International Society for History, Philosophy, and Social Studies of Biology

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TUESDAY, JULY 7  /  15:30 - 17:00  /  DS-M460
Organized session / standard talks
Tying explanations to models in neuroscience

Eric Hochstein (Washington University in St Louis, United States)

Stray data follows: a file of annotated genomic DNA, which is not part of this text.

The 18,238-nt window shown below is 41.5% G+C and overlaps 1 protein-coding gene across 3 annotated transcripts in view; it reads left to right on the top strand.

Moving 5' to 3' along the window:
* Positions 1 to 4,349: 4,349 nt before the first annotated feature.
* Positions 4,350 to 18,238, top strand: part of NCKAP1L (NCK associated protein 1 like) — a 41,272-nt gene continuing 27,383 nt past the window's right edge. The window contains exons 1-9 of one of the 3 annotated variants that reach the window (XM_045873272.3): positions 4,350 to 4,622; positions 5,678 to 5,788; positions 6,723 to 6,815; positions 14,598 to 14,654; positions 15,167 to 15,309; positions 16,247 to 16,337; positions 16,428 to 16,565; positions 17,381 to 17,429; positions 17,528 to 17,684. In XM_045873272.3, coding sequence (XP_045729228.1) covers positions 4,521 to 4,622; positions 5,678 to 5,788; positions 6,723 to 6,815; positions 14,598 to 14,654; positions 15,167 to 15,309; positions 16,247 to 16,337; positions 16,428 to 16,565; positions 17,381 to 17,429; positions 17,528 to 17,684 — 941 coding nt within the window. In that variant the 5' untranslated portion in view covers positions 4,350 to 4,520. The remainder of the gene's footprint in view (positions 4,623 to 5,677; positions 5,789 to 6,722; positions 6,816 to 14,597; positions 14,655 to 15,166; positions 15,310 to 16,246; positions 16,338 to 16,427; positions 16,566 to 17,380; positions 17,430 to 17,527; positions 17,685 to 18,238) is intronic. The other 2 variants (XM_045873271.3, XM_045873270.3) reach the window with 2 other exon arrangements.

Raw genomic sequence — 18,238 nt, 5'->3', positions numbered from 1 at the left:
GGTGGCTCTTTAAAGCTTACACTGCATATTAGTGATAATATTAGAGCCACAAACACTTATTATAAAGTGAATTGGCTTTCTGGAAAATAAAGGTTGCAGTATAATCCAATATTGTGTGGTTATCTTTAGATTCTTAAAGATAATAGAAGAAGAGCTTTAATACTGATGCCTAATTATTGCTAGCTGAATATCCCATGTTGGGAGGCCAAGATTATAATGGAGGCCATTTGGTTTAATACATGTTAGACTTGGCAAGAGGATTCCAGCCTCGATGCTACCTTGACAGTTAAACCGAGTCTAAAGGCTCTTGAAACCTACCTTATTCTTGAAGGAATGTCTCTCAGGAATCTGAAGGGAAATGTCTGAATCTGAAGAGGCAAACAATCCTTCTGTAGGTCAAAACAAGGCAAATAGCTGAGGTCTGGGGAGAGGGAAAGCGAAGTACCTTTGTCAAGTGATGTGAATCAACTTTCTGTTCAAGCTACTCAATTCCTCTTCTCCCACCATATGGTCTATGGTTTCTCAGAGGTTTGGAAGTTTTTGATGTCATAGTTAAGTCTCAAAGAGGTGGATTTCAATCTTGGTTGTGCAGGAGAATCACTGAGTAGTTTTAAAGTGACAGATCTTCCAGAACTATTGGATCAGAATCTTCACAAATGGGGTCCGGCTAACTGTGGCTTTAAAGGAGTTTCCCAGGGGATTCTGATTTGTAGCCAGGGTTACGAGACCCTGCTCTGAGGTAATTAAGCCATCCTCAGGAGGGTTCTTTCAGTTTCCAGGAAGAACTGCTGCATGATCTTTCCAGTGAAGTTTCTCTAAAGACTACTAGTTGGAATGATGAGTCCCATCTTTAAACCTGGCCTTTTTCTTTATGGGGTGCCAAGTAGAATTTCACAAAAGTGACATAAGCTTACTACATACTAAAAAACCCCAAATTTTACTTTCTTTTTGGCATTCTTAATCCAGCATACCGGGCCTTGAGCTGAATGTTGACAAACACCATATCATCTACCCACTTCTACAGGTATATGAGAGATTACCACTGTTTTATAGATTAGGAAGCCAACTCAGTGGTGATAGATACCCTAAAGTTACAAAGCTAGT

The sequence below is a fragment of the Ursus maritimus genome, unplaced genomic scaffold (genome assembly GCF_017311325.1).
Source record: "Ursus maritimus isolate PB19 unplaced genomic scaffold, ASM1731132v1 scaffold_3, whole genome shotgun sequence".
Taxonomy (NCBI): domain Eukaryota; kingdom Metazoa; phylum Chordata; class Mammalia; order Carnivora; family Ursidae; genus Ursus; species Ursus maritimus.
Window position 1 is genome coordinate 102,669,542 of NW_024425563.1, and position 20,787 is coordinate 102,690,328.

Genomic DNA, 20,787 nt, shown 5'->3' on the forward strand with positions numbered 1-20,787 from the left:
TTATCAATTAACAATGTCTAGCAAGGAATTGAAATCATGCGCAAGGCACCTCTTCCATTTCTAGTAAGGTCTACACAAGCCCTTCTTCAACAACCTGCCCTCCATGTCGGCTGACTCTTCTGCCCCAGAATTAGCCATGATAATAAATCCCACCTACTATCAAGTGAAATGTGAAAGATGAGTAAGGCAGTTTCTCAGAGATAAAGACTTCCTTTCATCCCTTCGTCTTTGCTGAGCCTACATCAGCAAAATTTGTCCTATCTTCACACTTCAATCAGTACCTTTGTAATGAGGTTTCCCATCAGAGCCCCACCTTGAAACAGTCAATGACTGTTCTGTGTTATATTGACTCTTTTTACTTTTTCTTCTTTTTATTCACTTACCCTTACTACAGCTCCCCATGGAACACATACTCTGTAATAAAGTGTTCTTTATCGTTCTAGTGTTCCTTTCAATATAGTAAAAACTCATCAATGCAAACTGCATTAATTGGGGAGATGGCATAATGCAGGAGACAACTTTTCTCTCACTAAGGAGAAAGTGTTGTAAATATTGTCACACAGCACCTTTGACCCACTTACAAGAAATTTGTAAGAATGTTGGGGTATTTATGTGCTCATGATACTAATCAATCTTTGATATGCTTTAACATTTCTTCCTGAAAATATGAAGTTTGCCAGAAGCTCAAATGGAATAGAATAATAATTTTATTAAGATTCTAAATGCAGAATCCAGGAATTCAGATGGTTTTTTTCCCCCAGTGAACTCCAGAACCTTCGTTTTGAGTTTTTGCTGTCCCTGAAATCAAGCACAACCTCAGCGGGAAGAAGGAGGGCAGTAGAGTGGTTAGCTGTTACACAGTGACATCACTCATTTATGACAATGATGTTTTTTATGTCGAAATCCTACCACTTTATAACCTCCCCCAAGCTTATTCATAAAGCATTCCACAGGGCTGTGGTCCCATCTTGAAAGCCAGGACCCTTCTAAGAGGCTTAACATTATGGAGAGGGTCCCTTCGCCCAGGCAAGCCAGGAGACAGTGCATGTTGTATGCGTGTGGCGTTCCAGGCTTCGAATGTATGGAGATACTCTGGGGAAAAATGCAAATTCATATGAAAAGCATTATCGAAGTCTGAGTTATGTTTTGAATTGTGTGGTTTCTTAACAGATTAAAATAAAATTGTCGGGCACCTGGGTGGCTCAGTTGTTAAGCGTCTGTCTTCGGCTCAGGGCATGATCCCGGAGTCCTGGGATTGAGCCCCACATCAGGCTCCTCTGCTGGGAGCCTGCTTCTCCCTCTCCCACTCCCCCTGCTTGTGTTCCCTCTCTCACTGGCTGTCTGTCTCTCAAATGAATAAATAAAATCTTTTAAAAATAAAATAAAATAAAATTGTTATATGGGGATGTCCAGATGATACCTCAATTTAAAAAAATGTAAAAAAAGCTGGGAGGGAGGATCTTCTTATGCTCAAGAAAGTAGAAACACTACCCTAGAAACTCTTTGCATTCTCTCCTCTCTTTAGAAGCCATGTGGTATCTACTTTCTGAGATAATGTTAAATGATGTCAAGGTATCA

Advances in computer simulations and modeling techniques over the past few decades have provided new tools and avenues of research for neuroscientists to use in the study of the brain (Thagard 1993; Winsberg 1999). These new modeling techniques have brought with them new ways of interpreting and thinking about what the brain is, and what it’s doing. This, in turn, has led many to conclude that these new ways of modeling the brain provide new types of scientific explanations, unlike those that came before. These include mechanistic explanations (Craver 2007; Bechtel 2008; Eliasmith 2010), computational explanations (Chirimuuta 2014), dynamical explanations (Van Gelder & Port 1995; Kelso 1995; Chemero 2009), and topological explanations (Huneman 2010). This proliferation of different types of models has resulted in an ongoing debate in philosophy of science regarding the exact relationship between scientific models and scientific explanations within neuroscience. Do different types of models necessarily support different kinds of explanations? If so, on what grounds? Can the same model play a role in fundamentally different types of explanations? Can different kinds of models be part of the same type of explanation? While some stress the epistemic differences between these models and how they impact their explanatory power, others have argued that many of these accounts are not truly distinct and can be integrated into the same broadly mechanistic framework (Piccinini & Craver 2011; Kaplan 2011; Eliasmith 2012). The purpose of this symposium is to further explore this relationship between different types of scientific models and the nature of scientific explanations within a neuroscientific context.